Roy Williams called it a “weird night” and in some ways North Carolina's 87-71 victory against Wake Forest was plenty weird, what with the Tar Heels' reliance on a zone defense and their short-handedness and their early turnovers followed by long stretches without them.
It was a good night, too, though, mixed in with some of the things that frustrate Williams – a little lack of effort here, some mental breakdowns there – but more filled with positives that made this one of the Tar Heels' most complete victories.
At halftime, Williams reminded his team of what had happened the last time UNC visited Joel Coliseum, where the Tar Heels' lost a season ago. He also spent some time, again, harping on the effort plays – like when Brice Johnson failed to pick up a loose ball in the first half.
Sometimes a team gets it, though, the Tar Heels did at the start of the second half. They quickly stretched their 40-34 halftime lead into double digits – Kennedy Meeks, the sophomore forward, scored eight fast points to start the second half – and the Demon Deacons never threatened again.
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“They were about to drive me crazy in the first half because of not going after the loose balls kind of thing,” Williams said. “I got a little dizzy out there one time. So maybe they thought they'd better play so I wouldn't black out on them. If that's all it takes I'll fake it sometimes.”
Indeed, the Tar Heels (15-4, 5-1 ACC) increased their hustle after halftime and they often relied on something they usually don't: a zone defense. The long-standing perception is that Williams isn't exactly a zone defense aficionado, that he somewhat despises the zone.
“Yeah, he does,” Johnson, the junior forward said. “But at the same time, sometimes you've got to do what you've got to do.”
And so that's what UNC – hampered by foul trouble early in the second half and without reserve freshman Theo Pinson, who left with a left foot injury – did. Not long after halftime, three of the Tar Heels' starters – Marcus Paige, J.P. Tokoto and Kennedy Meeks – found themselves with three fouls.
In going zone – UNC utilized a 2-3 and, at times, a 1-3-1 – the Tar Heels reduced the likelihood of further foul trouble and also dared cold-shooting Wake Forest (9-10, 1-5) to try to beat the defense from the outside. The strategy worked on both fronts.
Meeks picked up his fourth foul later but Paige and Tokoto didn't commit another. The Demon Deacons, meanwhile, made just seven of their 24 attempts from behind the 3-point line, and missed 10 of their 14 3-pointers in the second half.
“We played more zone tonight than we played in all the games we put together this year,” Williams said. “... So we just tried buy some time with it and hope that they would hustle it just like they would hopefully hustle man-to-man.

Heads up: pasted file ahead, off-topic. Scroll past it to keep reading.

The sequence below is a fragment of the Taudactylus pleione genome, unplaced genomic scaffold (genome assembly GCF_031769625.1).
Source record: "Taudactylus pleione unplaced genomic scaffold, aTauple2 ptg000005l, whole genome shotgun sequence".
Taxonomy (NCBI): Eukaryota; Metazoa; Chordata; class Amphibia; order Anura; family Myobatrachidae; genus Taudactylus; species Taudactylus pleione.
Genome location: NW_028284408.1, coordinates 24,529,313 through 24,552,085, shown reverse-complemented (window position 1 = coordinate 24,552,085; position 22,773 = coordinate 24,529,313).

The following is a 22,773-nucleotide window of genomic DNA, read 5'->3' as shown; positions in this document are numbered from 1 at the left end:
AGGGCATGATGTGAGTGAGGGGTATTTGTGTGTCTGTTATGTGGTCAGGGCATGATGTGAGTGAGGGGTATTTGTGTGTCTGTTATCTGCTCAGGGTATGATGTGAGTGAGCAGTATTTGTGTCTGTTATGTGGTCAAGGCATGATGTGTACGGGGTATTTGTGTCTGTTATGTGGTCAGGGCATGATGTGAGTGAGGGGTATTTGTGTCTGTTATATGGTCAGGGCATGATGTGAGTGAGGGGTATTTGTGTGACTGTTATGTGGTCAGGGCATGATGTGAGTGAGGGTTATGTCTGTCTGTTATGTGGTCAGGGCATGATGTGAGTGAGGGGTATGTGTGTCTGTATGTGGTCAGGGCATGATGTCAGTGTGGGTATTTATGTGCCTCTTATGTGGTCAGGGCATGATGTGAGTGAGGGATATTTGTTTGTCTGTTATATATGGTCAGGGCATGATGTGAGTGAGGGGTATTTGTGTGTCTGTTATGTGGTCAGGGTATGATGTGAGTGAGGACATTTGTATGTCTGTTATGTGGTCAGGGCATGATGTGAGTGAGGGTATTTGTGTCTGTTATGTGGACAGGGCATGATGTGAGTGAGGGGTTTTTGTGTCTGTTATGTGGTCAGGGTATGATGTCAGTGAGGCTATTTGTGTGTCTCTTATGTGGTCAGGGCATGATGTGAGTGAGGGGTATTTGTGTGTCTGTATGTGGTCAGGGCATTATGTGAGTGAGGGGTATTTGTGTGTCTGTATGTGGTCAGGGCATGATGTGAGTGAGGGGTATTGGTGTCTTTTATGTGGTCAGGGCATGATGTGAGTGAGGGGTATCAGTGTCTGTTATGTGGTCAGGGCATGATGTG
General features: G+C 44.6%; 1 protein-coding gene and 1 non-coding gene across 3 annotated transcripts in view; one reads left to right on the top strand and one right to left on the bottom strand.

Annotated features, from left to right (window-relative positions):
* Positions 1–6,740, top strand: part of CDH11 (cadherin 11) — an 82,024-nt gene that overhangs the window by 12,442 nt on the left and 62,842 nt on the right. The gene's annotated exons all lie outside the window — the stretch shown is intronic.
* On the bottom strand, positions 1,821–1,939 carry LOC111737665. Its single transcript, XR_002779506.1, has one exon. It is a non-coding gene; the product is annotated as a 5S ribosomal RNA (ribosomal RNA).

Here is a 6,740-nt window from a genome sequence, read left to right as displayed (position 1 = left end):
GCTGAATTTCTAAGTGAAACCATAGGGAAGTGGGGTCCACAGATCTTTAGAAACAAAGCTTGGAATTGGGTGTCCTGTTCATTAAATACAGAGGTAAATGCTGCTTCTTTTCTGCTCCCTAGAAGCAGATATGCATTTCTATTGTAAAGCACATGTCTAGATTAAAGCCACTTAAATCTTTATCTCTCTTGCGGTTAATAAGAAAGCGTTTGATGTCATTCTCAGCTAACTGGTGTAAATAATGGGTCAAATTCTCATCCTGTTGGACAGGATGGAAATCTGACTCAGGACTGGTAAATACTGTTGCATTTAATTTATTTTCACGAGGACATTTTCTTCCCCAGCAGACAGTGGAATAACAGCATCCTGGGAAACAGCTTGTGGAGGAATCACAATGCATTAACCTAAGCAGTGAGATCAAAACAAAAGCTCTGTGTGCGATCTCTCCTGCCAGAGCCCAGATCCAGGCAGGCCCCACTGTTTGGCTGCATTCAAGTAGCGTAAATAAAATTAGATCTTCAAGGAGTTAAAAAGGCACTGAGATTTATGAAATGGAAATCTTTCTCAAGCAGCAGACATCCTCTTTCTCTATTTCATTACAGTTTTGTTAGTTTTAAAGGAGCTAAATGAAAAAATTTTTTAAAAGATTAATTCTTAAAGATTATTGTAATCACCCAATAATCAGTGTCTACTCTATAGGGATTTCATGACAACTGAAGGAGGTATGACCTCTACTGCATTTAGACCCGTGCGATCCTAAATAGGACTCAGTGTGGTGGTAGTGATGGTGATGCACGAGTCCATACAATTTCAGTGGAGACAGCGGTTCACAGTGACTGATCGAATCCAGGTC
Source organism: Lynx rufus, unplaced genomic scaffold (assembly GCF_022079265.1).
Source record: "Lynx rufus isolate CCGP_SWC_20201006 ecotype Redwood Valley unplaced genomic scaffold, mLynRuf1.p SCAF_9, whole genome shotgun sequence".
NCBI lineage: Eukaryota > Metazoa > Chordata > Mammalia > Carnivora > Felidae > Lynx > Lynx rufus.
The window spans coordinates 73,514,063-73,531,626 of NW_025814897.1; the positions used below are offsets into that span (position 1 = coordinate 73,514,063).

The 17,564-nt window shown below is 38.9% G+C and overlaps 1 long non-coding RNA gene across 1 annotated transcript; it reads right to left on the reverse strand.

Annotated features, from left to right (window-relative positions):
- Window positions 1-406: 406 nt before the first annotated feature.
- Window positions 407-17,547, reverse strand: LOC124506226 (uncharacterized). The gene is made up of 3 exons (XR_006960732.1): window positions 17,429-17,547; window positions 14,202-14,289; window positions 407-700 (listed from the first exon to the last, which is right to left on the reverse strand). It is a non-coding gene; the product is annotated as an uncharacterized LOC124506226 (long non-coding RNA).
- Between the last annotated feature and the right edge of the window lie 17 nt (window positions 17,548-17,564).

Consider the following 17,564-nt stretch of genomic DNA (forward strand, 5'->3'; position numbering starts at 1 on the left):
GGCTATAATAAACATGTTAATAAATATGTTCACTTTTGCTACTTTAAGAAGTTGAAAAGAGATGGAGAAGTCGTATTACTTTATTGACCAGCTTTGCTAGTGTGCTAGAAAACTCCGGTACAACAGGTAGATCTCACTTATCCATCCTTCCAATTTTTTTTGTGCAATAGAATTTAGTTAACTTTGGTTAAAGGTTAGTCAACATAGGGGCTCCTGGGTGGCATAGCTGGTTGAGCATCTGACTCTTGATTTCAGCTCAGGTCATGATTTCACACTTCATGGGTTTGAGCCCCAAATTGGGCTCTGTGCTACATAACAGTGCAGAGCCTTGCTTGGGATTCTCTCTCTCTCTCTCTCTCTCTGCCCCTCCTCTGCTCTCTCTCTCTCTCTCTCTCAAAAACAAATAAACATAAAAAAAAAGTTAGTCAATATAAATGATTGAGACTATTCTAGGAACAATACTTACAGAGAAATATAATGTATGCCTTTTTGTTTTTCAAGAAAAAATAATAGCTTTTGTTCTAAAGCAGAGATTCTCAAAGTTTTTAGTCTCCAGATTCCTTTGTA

“And they made a couple 3s but I do think that bought us some time and it's what we were looking for.”
And so it was “weird” – to use Williams' word – to see so much zone out of the Tar Heels, and a bit weird for Johnson and Meeks, given their inconsistency, to be so consistent on Wednesday night. They both made eight out of their 11 shots from the field, and their 35 combined points – 19 for Johnson, 16 for Meeks – were their most since an early-season victory against Robert Morris.
Was this their best combined performance of the season?
“I have no idea,” said Williams, who characterized their shooting as “doggone good” while adding he still wanted, and expected, more.
“I said (at) the first press conference that we had that our team, the biggest thing is a couple of big guys had to step up and be big-time players,” Williams said. “And I'll still say that right now.”
Still, there are signs that it's starting to come together for the Tar Heels – that after less-than-inspired early-season defeats against Butler and Iowa, they're starting to find their identity and confidence and rhythm. UNC, for instance, worked the ball inside on Wednesday night at will, and outscored the Demon Deacons 50-26 in the paint.
The Tar Heels didn't shoot well from the outside – just 3-for-9 from behind the 3-point line, but they shot 60.3 percent overall, which was a season high.
“I think we're getting closer,” Paige said. “I don't know how close we are yet, but we're definitely getting closer. We're winning in different ways. We're finding different ways to win. We had to grind out some ugly ones.”
This wasn't among them. Paige, still hampered by plantar fasciitis, made four of eight attempts from the field and finished with 12 points. He, along with the rest of the Tar Heels, were continuously heckled by a group of Wake Forest fans that stood close to the UNC bench.
After making a long 3-pointer in the second half, Paige immediately pointed to a particularly vocal fan.
“I was taking the ball out of bounds and someone yelled, 'Go home, Marcus,'” Paige said. “Someone out of the crowd. And I was like OK, I'll remember that. And then I ended up being wide open. So I made a 3 and let him know that I was going to go home but it was going to be a little bit later.”
The Tar Heels, in fact, had talked among themselves, as they often do, about wanting to make the home crowd leave early. They led by as many as 18 points in the second half and never allowed the Demon Deacons to make a run.
And so then in the final few minutes, the result settled, the aisles began to fill the arena grew quieter. It had been a weird, different night for UNC but also one of its most efficient.